Iraq Middle East Covering The Capitol
Friday, September 15, 2006
As the Bush administration returns to the airwaves to re-sell the Iraq war, critics continue to question how it got sold in the first place. In the new book Hubris: The Inside Story of Spin, Scandal, and the Selling of the Iraq War, David Corn and Michael Isikoff look at ...
Friday, February 17, 2006
When news photographers point and shoot at the White House they are casting a journalistic eye on the scene. Conversely, when the White House offers a handout photo, we see only what the White House puts in the frame. Susan Walsh is the president of the White House News Photographers ...
Friday, December 02, 2005
American war planners are once again fending off challenges to their credibility in the wake of news that they paid Iraqi newspapers to publish good news stories. Many question the ethics - and efficacy - of the project, but others say this sort of "psychological operation" is an integral part ...
Friday, May 06, 2005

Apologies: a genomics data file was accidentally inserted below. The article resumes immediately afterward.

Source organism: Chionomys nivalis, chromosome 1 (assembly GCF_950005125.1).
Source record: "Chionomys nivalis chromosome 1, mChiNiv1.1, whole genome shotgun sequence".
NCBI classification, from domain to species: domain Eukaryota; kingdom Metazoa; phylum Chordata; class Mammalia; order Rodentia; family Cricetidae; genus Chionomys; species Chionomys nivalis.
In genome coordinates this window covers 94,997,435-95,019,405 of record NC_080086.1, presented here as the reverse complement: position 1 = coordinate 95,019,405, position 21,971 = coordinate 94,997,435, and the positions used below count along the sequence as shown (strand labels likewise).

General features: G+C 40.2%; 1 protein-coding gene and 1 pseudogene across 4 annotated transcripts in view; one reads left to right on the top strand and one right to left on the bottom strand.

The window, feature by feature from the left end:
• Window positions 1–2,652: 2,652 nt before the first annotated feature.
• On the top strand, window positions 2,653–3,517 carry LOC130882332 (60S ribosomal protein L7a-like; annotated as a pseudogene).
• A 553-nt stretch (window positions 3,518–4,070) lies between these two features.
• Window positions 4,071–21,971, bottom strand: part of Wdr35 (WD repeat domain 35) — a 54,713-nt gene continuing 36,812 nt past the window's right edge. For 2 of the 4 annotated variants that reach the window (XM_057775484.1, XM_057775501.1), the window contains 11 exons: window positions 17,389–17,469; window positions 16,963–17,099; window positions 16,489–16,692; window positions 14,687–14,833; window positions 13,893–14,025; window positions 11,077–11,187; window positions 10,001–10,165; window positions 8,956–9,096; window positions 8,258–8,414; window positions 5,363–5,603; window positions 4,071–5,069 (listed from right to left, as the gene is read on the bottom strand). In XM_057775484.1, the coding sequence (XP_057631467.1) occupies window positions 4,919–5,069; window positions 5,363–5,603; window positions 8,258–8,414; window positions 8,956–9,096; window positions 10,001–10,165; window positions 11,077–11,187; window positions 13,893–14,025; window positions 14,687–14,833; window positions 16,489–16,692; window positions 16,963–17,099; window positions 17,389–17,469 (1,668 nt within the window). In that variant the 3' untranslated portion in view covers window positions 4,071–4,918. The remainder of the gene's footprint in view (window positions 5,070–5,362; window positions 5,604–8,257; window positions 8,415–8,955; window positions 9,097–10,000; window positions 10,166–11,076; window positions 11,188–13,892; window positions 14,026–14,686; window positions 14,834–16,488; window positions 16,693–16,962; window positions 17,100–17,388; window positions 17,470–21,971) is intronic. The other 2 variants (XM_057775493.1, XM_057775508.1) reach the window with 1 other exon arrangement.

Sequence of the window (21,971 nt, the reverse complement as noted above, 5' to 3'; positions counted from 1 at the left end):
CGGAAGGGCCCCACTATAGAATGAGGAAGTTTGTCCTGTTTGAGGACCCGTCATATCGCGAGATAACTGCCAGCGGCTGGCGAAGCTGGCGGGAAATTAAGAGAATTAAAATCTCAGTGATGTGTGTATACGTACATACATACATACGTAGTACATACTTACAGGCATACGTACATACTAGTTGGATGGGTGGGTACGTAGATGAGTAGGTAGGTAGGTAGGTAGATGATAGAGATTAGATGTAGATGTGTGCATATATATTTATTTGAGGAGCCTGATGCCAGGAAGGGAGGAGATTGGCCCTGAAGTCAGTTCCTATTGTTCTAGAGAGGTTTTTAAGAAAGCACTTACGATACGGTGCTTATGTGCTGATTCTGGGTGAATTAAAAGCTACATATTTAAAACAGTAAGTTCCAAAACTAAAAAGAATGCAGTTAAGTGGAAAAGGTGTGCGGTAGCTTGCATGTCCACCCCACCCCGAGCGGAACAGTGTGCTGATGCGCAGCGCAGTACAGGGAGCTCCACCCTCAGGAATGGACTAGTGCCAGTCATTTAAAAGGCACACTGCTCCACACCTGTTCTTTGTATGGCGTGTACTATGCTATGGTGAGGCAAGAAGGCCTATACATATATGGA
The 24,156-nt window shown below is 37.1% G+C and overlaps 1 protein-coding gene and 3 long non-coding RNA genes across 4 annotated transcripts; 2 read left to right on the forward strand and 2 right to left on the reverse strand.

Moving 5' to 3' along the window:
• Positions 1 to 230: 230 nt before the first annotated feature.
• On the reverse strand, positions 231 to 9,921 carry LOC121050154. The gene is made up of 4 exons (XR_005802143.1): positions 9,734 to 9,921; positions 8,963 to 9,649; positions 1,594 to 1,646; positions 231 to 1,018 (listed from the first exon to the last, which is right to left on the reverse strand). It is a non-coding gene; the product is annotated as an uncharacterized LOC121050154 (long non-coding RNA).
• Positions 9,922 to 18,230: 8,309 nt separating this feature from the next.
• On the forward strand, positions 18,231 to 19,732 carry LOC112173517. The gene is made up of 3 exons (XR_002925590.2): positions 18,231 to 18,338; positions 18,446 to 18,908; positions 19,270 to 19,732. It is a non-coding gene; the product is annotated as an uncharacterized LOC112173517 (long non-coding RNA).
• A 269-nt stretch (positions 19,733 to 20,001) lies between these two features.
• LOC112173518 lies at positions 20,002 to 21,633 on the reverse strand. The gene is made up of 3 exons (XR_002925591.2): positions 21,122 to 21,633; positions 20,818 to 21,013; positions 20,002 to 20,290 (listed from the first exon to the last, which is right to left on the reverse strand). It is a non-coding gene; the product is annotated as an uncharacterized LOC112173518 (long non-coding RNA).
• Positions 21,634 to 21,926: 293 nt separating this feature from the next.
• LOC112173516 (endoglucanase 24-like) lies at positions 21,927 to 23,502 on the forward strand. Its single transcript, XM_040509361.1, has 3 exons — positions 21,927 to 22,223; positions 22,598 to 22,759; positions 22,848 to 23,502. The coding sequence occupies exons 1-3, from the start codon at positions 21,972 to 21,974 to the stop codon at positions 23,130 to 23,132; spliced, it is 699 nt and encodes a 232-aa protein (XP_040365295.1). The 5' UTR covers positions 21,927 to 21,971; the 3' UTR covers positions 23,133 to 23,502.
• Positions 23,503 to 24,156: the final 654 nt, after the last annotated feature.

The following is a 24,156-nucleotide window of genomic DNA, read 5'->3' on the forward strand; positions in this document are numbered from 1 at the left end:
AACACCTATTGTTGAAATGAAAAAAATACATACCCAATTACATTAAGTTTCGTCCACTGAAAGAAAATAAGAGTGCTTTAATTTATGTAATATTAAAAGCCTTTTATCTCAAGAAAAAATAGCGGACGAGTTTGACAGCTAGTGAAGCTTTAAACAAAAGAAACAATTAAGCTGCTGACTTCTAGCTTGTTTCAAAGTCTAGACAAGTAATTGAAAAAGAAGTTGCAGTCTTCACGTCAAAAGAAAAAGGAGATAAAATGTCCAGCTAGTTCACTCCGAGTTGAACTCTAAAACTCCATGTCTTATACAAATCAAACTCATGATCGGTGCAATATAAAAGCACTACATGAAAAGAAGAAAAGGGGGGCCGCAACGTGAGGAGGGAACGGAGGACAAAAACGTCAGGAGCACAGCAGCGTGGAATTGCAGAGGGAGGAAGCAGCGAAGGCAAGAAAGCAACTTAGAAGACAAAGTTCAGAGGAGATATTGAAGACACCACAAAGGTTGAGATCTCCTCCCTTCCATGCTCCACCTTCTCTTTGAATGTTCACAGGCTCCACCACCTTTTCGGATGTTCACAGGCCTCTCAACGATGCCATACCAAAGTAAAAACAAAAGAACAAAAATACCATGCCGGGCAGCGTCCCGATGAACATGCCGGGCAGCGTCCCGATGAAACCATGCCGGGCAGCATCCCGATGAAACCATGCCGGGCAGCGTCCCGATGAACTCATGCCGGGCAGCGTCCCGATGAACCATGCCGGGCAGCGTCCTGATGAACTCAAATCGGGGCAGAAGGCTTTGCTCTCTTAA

A year ago last week, the world was confronted for the first time with images of prisoner abuse at Abu Ghraib. Ever since, the American Civil Liberties Union has worked to keep the spotlight on allegations of torture at American military facilities. Unfortunately for the group, additional photos were never ...
Friday, May 06, 2005
Last week, the Defense Department released hundreds of official military photos depicting honor guard ceremonies for soldiers killed at war. The Pentagon originally denied a FOIA request for the images, but relented in the face of a lawsuit. Last year, Bob got this primer on filing FOIA requests from online ...
Friday, June 11, 2004
In 1982, The New York Times reported on a massacre that had taken place at the hands of American-trained counterinsurgency forces in the Salvadoran village of El Mozote. But the Reagan administration insisted that no massacre had taken place, and eventually The Times, under pressure from the administration, reassigned the ...
Friday, May 28, 2004
Last November reporter Scott Armstrong told On the Media that the coverage of the run up to war had been overcautious because of Congressional passivity. Congress, he said is supposed to act as a kind of anvil, providing the pegs for stories in which journalists could hammer out the truth. ...
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